The Hungry Cyclist in Rio

On the hottest day I have ever known in Scotland, I opted out of looking at Inverary Castle with the others and instead ran up Beinn Bhuidhe. I started out along the track in Glen Fyne and took the left fork through Merk Park and up to a col where Merk Burn begins. From there I climbed up north and then reached a flat bit where I managed to run as far as the base of the ridge. Here I walked up a steep gully. I then jogged along the ridge to the summit. The trig point, usually a surefire navigational landmark, was toppled over and incorporated into the cairn. I ran back the same way. I had my shirt off for the whole run. In Scotland.

I met the others at a beach near Bellanoch and we had a bbq, drank beer and enjoyed the sunshine. Sunday was a lying on the beach day and I finished reading The Hungry Cyclist by Tom Kevill-Davies (see I have to say, I loved this book.

He rode his bike the scenic route from NYC to Rio, searching for the perfect meal. His route took in the Great lakes, crossing the Rockies, Mexican deserts, a dodgy river journey across a continent and hundreds of miles of Brazilian beach. On the way he tastes bull's testicles, pigs brain, hallucinogenic mushrooms, armadillo, fried piranha cooked outside a brothel and he learns how to barbecue a guinea pig. More often his search for the perfect meal is successful. Throughout the book there are the best recipes from each area he has cycled through. I'm hoping to try making some of his recipes, maybe Ron Don, Pupusas, Fish Tacos or Hangtown Fry, as soon as I can figure out where to get the ingredients. Along the way he met some coluorful characters, such as a Panamanian fireman who thought he was MacGyver and a lycra clad German cyclist whose idea of a good meal was birdseed, jam and bananas.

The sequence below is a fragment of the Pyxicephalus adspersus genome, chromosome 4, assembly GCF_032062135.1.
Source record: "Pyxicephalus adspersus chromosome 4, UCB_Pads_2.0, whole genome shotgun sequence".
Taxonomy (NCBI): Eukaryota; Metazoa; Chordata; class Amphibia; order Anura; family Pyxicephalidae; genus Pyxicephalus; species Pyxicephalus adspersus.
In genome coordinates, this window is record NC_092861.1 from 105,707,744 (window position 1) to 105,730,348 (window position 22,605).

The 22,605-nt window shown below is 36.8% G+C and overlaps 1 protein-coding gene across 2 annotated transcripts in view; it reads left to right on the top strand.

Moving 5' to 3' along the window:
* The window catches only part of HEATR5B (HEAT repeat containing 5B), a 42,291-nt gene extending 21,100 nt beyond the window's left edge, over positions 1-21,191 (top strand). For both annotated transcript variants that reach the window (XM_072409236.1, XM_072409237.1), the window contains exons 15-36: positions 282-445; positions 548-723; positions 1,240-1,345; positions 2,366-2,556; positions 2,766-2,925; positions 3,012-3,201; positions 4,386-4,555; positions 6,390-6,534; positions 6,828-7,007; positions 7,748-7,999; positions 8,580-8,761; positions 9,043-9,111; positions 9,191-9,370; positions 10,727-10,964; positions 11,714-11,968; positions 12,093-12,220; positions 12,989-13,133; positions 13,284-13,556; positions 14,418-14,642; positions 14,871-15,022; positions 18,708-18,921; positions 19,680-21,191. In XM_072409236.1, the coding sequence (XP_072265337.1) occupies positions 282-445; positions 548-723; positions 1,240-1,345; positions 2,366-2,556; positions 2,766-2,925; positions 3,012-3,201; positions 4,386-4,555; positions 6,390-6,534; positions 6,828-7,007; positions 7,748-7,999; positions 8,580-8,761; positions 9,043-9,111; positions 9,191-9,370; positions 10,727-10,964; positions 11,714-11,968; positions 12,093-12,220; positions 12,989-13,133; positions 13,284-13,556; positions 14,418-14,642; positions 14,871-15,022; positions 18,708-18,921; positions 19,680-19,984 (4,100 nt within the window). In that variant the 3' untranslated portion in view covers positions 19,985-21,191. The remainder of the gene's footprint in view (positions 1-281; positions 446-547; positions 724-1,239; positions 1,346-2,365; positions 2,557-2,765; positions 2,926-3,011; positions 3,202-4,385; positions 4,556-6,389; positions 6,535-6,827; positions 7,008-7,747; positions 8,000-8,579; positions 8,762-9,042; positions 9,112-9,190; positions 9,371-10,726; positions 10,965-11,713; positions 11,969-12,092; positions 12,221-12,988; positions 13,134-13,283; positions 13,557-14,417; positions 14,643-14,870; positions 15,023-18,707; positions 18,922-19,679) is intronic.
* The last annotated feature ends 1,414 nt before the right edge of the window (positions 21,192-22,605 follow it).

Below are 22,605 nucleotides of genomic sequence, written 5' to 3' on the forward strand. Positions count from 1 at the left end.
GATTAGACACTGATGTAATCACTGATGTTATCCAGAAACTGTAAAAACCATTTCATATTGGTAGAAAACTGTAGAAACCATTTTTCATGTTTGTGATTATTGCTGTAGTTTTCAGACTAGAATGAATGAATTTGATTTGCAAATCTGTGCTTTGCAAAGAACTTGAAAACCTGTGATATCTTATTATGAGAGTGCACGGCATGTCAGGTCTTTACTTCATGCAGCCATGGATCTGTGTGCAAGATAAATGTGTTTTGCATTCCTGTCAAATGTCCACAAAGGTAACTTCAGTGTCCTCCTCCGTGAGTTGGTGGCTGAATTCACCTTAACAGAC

I think there are two great strengths to this book. Firstly, there is the strong theme of food. With a distinct purpose to his trip, the writing is focused on the next newly discovered dish, and the people who cook and eat it. Many travelogues become a little self indulgent to the point that the author talks only about himself and his problems, and almost ignores his surroundings. This was impossible for Tom because of the second great strength: his superb sense of humour. Often self deprecating and naturally charming, on one occasion I dropped the book laughing.

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  1. many thanks for these kind words peter, and im so glad you enjoyed the read. im trying to guess when you dropped the book...

    best wishes and enjoy the sunshine



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